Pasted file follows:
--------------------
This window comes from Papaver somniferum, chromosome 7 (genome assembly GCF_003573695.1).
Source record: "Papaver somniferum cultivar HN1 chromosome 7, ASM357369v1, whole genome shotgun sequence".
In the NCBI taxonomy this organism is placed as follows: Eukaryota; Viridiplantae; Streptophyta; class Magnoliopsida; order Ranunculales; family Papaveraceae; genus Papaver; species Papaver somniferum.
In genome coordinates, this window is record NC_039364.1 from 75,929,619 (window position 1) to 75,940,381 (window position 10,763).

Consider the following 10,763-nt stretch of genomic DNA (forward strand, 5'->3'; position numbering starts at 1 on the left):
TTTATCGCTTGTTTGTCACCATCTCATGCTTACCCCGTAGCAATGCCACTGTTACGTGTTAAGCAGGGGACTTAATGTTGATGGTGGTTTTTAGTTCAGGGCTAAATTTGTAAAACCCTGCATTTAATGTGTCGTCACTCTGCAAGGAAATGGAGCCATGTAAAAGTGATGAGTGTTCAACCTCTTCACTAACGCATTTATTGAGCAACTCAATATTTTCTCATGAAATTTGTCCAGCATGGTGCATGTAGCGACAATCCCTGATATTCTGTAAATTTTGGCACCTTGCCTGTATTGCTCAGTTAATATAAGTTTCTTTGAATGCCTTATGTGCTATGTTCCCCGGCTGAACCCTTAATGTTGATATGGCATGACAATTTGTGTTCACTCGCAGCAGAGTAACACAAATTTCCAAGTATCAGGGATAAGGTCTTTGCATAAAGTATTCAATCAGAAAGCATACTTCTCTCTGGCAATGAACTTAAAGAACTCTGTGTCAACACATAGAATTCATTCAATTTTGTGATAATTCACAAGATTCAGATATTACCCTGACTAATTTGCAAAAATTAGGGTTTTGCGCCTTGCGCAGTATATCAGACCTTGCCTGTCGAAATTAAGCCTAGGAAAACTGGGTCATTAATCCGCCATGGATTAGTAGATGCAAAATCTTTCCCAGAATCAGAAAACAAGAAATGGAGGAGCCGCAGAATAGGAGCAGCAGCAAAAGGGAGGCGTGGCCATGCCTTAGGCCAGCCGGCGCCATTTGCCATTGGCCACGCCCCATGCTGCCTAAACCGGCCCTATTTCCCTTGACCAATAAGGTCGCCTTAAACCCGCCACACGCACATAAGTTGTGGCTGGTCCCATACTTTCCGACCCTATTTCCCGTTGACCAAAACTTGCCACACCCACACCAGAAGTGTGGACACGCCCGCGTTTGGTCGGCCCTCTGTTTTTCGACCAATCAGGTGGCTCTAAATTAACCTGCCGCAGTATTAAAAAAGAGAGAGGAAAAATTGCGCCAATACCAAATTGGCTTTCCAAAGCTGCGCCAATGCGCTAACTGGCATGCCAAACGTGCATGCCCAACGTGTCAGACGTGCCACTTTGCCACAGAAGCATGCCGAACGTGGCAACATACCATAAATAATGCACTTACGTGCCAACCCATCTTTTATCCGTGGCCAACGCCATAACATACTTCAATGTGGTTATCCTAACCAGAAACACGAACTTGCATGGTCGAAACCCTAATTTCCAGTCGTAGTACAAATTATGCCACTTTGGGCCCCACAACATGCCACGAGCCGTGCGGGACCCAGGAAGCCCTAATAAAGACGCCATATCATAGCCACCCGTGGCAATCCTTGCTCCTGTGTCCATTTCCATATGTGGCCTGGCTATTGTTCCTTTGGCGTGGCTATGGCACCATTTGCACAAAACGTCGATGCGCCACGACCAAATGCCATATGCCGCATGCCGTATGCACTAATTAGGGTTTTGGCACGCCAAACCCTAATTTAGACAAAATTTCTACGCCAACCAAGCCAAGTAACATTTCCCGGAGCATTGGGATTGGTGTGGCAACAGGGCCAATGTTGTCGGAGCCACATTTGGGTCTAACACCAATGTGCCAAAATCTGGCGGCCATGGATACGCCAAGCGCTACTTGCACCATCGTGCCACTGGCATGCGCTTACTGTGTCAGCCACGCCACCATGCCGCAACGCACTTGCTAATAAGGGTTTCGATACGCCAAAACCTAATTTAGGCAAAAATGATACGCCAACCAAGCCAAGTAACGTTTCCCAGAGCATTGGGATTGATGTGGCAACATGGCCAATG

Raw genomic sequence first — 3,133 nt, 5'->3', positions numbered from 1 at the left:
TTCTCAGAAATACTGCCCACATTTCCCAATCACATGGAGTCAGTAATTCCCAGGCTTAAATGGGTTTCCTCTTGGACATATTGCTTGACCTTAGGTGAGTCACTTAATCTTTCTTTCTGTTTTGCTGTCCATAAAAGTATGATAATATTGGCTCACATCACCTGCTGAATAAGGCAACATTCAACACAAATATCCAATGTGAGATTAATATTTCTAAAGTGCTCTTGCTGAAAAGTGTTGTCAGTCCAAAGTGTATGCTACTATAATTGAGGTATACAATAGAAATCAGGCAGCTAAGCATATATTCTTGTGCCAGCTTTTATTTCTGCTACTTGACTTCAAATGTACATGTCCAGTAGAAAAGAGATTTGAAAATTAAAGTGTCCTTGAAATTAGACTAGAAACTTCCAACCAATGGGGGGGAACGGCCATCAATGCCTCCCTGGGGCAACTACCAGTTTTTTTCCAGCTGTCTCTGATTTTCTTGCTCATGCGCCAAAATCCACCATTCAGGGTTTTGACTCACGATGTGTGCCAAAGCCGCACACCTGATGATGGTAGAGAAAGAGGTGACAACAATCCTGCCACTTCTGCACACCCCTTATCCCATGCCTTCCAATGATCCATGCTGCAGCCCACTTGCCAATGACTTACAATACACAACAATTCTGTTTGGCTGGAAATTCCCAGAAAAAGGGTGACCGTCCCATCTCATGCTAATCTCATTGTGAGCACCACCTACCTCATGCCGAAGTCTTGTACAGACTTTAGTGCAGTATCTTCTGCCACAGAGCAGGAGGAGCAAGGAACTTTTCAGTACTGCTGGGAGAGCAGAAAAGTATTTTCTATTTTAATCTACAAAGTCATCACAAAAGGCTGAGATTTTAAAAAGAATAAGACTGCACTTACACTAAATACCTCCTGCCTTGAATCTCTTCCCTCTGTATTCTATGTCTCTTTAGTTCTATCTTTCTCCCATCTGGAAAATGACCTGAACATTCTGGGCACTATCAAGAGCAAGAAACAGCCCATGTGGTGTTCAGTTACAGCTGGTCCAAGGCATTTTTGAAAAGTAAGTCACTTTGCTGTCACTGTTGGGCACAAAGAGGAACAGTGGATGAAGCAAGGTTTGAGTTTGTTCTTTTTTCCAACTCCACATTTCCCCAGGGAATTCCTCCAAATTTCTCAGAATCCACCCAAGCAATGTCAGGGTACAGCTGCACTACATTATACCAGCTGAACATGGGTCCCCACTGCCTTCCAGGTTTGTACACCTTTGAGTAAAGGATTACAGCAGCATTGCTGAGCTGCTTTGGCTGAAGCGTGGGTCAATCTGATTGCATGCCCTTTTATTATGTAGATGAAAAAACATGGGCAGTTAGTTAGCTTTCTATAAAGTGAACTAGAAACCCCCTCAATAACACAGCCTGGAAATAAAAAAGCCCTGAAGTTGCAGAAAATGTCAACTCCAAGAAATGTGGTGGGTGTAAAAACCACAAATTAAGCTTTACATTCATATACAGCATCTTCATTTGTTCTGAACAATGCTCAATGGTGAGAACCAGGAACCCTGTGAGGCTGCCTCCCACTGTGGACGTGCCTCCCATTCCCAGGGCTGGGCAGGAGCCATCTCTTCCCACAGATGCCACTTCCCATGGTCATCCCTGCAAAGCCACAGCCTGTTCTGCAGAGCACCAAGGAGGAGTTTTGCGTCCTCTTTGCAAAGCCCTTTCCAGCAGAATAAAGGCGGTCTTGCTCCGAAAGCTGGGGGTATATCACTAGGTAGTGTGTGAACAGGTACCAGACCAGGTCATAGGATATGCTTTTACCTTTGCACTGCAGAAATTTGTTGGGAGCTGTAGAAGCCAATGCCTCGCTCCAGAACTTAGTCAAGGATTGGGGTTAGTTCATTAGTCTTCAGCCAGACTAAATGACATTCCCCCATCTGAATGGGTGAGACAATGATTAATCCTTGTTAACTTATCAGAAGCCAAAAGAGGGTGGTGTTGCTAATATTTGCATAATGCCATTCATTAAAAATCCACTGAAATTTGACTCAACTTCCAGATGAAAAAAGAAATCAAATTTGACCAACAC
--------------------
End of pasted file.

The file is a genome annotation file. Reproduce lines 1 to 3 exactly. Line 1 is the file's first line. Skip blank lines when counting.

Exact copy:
This window comes from Papaver somniferum, chromosome 7 (genome assembly GCF_003573695.1).
Source record: "Papaver somniferum cultivar HN1 chromosome 7, ASM357369v1, whole genome shotgun sequence".
In the NCBI taxonomy this organism is placed as follows: Eukaryota; Viridiplantae; Streptophyta; class Magnoliopsida; order Ranunculales; family Papaveraceae; genus Papaver; species Papaver somniferum.